A Philosopher's Blog

Doctor Suicides

Posted in Medicine/Health by Michael LaBossiere on April 30, 2008

One unfortunate statistic is the suicide rate for medical doctors: 300-400 per year. Interesting, the ratio between male and female doctors is 1:1 in regards to suicide. In contrast, the ratio in the general population is 4(male):1(female).

To break it down even more, the suicide ration of male doctors to other males is estimated to be 1.4:1. For women, the results vary from study to study, but a commonly cited figure for female doctors to other females is 2.3:1.

One common hypothesis is that the higher suicide rate is due to untreated depression (see ‘Doctors Who Kill Themselves”, by David Noonan, Newsweek April 28 page 16). While male doctors seem to be depressed at the same rate as non-doctors, they tend (as noted above) to commit suicide more often. female doctors have, based on some studies, twice the rate of depression of female non-doctors.

While one would think that doctors would be more likely to seek treatment because of their education, the opposite is true-they tend to avoid treatment. The main reason seems to be that they fear the impact of such a diagnosis: loss of respect, income and perhaps even their medical license. As such, a doctor is more likely to simply try to deal with depression on their own and hence are more likely to commit suicide than those who seek treatment. Doctors also are more likely to succeed in their attempts-their medical knowledge serves them well in this regard.

Another possible factor is one that is not commonly discussed in this context: the fact that doctors tend to have lower empathy. This has recently been supported by studies but has long been known to philosophers and the English. To be specific, in writing on the rights of animals, Immanuel Kant noted that doctors were not allowed to sit on English juries because their hearts had become hardened. This reduced degree of empathy can be harmful for the patients and a greater degree can be beneficial. This, of course, seems obvious: someone who has more empathy will work better with others, be more inclined to truly help others, and also be more effective in getting the patient to cooperate.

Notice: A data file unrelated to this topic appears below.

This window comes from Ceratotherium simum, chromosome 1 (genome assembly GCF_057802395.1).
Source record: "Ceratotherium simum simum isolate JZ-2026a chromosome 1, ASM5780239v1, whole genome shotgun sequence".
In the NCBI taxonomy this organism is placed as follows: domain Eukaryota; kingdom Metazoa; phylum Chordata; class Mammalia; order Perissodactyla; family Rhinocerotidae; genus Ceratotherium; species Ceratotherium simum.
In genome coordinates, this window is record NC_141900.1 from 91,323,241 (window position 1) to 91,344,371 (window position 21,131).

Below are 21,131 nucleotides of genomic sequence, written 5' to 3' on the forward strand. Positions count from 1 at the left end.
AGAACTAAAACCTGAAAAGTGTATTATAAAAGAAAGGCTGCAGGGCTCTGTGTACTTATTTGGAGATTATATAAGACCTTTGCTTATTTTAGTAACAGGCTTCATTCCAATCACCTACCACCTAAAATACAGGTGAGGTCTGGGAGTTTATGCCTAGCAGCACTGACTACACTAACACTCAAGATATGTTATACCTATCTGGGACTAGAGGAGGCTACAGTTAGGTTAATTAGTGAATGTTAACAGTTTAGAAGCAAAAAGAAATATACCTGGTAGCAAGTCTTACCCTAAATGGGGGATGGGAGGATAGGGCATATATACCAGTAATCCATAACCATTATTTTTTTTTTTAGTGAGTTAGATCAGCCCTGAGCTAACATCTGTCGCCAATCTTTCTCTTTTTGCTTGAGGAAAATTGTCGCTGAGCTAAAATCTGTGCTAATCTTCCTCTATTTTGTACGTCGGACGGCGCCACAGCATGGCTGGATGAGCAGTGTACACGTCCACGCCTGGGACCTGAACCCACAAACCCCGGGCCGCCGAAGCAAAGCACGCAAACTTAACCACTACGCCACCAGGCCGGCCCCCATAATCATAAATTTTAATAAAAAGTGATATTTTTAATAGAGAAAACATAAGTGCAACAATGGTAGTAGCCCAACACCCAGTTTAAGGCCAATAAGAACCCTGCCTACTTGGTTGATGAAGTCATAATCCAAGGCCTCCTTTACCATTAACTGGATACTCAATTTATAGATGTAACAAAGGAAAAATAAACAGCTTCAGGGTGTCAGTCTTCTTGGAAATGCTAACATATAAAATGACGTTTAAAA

In addition to the effects on patients, it also seems likely that having little empathy would also have an effect on the doctors. A person who is lacking in regards to empathy is less likely to be able to establish healthy relationships that can provide the support needed to mitigate or deal with depression. Such a person is probably more likely to feel isolated and hence also more likely to give in to depression. Further, it seems possible that a person who who has less empathy will have less of a “feeling” as to how their suicide can impact others and hence might be more inclined to end his/her own life.

Fortunately, awareness of the problem of doctor empathy in the medical and academic community is growing. If the proper steps are taken, this might also help reduce the number of doctor suicides.

In addition to the general matter of suicide, the above findings are also interesting in terms of gender. To be specific, while male and female doctors kill themselves at the same rate, the same is not true in the general population. This seems to suggest suicide rates are influenced more by factors other than gender, such as profession. The gender difference in the general population could thus be explained by the differences between the jobs that are traditionally male dominated and those that are traditionally female dominated. Another factor worth considering is the empathy factor-perhaps the medical profession does a more thorough job of crushing empathy than other professions. Women, it is often claimed, are more empathetic than men and hence would be affected more by the damping of their empathy. This would help explain why female doctors kill themselves at rate of 2.3 to 1 relative to the general female population. In contrast, the impact is less on males (the ratio is 1.4:1)-perhaps because men are less empathetic or generally have their empathy dampened throughout life.

Wright is Not Alone (Obviously)